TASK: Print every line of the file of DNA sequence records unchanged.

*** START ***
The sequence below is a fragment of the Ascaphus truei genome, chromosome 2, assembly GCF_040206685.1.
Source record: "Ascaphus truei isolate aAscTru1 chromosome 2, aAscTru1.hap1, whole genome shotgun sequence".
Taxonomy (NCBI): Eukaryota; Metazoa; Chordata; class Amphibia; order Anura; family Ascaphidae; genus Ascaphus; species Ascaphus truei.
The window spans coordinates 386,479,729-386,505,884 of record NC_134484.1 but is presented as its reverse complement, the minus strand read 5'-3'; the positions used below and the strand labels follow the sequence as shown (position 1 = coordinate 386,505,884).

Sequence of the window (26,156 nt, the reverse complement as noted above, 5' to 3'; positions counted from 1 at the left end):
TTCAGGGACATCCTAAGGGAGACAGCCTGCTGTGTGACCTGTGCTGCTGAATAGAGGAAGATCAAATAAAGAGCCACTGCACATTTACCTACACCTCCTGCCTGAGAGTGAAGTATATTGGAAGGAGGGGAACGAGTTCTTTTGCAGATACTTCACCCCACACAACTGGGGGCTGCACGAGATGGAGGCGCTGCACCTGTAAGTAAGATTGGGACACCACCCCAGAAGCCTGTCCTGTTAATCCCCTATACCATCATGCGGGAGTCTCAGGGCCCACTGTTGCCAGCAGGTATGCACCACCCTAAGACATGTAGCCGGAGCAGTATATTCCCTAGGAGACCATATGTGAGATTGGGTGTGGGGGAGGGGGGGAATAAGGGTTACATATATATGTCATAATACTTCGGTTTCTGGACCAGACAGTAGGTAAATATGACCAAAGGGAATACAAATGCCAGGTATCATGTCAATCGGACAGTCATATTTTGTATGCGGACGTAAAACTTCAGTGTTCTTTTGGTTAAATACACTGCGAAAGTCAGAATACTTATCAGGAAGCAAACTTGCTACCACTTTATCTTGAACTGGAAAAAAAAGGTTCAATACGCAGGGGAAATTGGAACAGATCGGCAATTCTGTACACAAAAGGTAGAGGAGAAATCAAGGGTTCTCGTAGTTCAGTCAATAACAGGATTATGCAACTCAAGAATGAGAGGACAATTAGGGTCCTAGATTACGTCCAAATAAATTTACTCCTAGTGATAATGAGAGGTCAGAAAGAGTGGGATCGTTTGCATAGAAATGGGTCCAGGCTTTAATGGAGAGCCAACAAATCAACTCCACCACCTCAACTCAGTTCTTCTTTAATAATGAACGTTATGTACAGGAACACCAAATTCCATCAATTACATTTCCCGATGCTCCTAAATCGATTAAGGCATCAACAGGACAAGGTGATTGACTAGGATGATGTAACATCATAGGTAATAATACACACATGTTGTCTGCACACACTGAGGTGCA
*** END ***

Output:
The sequence below is a fragment of the Ascaphus truei genome, chromosome 2, assembly GCF_040206685.1.
Source record: "Ascaphus truei isolate aAscTru1 chromosome 2, aAscTru1.hap1, whole genome shotgun sequence".
Taxonomy (NCBI): Eukaryota; Metazoa; Chordata; class Amphibia; order Anura; family Ascaphidae; genus Ascaphus; species Ascaphus truei.
The window spans coordinates 386,479,729-386,505,884 of record NC_134484.1 but is presented as its reverse complement, the minus strand read 5'-3'; the positions used below and the strand labels follow the sequence as shown (position 1 = coordinate 386,505,884).

Sequence of the window (26,156 nt, the reverse complement as noted above, 5' to 3'; positions counted from 1 at the left end):
TTCAGGGACATCCTAAGGGAGACAGCCTGCTGTGTGACCTGTGCTGCTGAATAGAGGAAGATCAAATAAAGAGCCACTGCACATTTACCTACACCTCCTGCCTGAGAGTGAAGTATATTGGAAGGAGGGGAACGAGTTCTTTTGCAGATACTTCACCCCACACAACTGGGGGCTGCACGAGATGGAGGCGCTGCACCTGTAAGTAAGATTGGGACACCACCCCAGAAGCCTGTCCTGTTAATCCCCTATACCATCATGCGGGAGTCTCAGGGCCCACTGTTGCCAGCAGGTATGCACCACCCTAAGACATGTAGCCGGAGCAGTATATTCCCTAGGAGACCATATGTGAGATTGGGTGTGGGGGAGGGGGGGAATAAGGGTTACATATATATGTCATAATACTTCGGTTTCTGGACCAGACAGTAGGTAAATATGACCAAAGGGAATACAAATGCCAGGTATCATGTCAATCGGACAGTCATATTTTGTATGCGGACGTAAAACTTCAGTGTTCTTTTGGTTAAATACACTGCGAAAGTCAGAATACTTATCAGGAAGCAAACTTGCTACCACTTTATCTTGAACTGGAAAAAAAAGGTTCAATACGCAGGGGAAATTGGAACAGATCGGCAATTCTGTACACAAAAGGTAGAGGAGAAATCAAGGGTTCTCGTAGTTCAGTCAATAACAGGATTATGCAACTCAAGAATGAGAGGACAATTAGGGTCCTAGATTACGTCCAAATAAATTTACTCCTAGTGATAATGAGAGGTCAGAAAGAGTGGGATCGTTTGCATAGAAATGGGTCCAGGCTTTAATGGAGAGCCAACAAATCAACTCCACCACCTCAACTCAGTTCTTCTTTAATAATGAACGTTATGTACAGGAACACCAAATTCCATCAATTACATTTCCCGATGCTCCTAAATCGATTAAGGCATCAACAGGACAAGGTGATTGACTAGGATGATGTAACATCATAGGTAATAATACACACATGTTGTCTGCACACACTGAGGTGCA